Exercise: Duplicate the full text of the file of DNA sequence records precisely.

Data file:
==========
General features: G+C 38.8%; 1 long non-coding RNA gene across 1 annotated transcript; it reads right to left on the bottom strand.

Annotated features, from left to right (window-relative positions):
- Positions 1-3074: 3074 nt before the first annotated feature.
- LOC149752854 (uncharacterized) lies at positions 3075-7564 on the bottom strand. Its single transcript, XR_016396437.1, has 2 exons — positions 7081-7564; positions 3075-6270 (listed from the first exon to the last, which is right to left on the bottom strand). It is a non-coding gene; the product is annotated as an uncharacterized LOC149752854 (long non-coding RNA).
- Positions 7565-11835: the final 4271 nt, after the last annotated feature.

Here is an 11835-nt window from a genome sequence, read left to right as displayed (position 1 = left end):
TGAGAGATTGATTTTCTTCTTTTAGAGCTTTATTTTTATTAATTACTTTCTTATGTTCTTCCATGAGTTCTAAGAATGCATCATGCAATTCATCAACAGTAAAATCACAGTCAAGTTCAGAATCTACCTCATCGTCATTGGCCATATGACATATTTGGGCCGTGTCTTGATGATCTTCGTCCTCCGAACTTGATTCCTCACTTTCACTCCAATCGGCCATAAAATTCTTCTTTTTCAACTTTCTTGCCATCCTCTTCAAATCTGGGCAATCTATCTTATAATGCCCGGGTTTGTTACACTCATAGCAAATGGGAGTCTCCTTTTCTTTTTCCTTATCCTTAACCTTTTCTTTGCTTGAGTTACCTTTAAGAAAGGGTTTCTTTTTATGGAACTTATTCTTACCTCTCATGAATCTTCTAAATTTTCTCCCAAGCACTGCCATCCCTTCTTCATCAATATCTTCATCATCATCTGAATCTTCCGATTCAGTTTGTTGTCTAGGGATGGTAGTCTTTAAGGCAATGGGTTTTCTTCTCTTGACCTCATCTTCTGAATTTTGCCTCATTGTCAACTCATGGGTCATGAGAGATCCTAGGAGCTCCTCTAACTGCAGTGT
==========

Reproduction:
General features: G+C 38.8%; 1 long non-coding RNA gene across 1 annotated transcript; it reads right to left on the bottom strand.

Annotated features, from left to right (window-relative positions):
- Positions 1-3074: 3074 nt before the first annotated feature.
- LOC149752854 (uncharacterized) lies at positions 3075-7564 on the bottom strand. Its single transcript, XR_016396437.1, has 2 exons — positions 7081-7564; positions 3075-6270 (listed from the first exon to the last, which is right to left on the bottom strand). It is a non-coding gene; the product is annotated as an uncharacterized LOC149752854 (long non-coding RNA).
- Positions 7565-11835: the final 4271 nt, after the last annotated feature.

Here is an 11835-nt window from a genome sequence, read left to right as displayed (position 1 = left end):
TGAGAGATTGATTTTCTTCTTTTAGAGCTTTATTTTTATTAATTACTTTCTTATGTTCTTCCATGAGTTCTAAGAATGCATCATGCAATTCATCAACAGTAAAATCACAGTCAAGTTCAGAATCTACCTCATCGTCATTGGCCATATGACATATTTGGGCCGTGTCTTGATGATCTTCGTCCTCCGAACTTGATTCCTCACTTTCACTCCAATCGGCCATAAAATTCTTCTTTTTCAACTTTCTTGCCATCCTCTTCAAATCTGGGCAATCTATCTTATAATGCCCGGGTTTGTTACACTCATAGCAAATGGGAGTCTCCTTTTCTTTTTCCTTATCCTTAACCTTTTCTTTGCTTGAGTTACCTTTAAGAAAGGGTTTCTTTTTATGGAACTTATTCTTACCTCTCATGAATCTTCTAAATTTTCTCCCAAGCACTGCCATCCCTTCTTCATCAATATCTTCATCATCATCTGAATCTTCCGATTCAGTTTGTTGTCTAGGGATGGTAGTCTTTAAGGCAATGGGTTTTCTTCTCTTGACCTCATCTTCTGAATTTTGCCTCATTGTCAACTCATGGGTCATGAGAGATCCTAGGAGCTCCTCTAACTGCAGTGT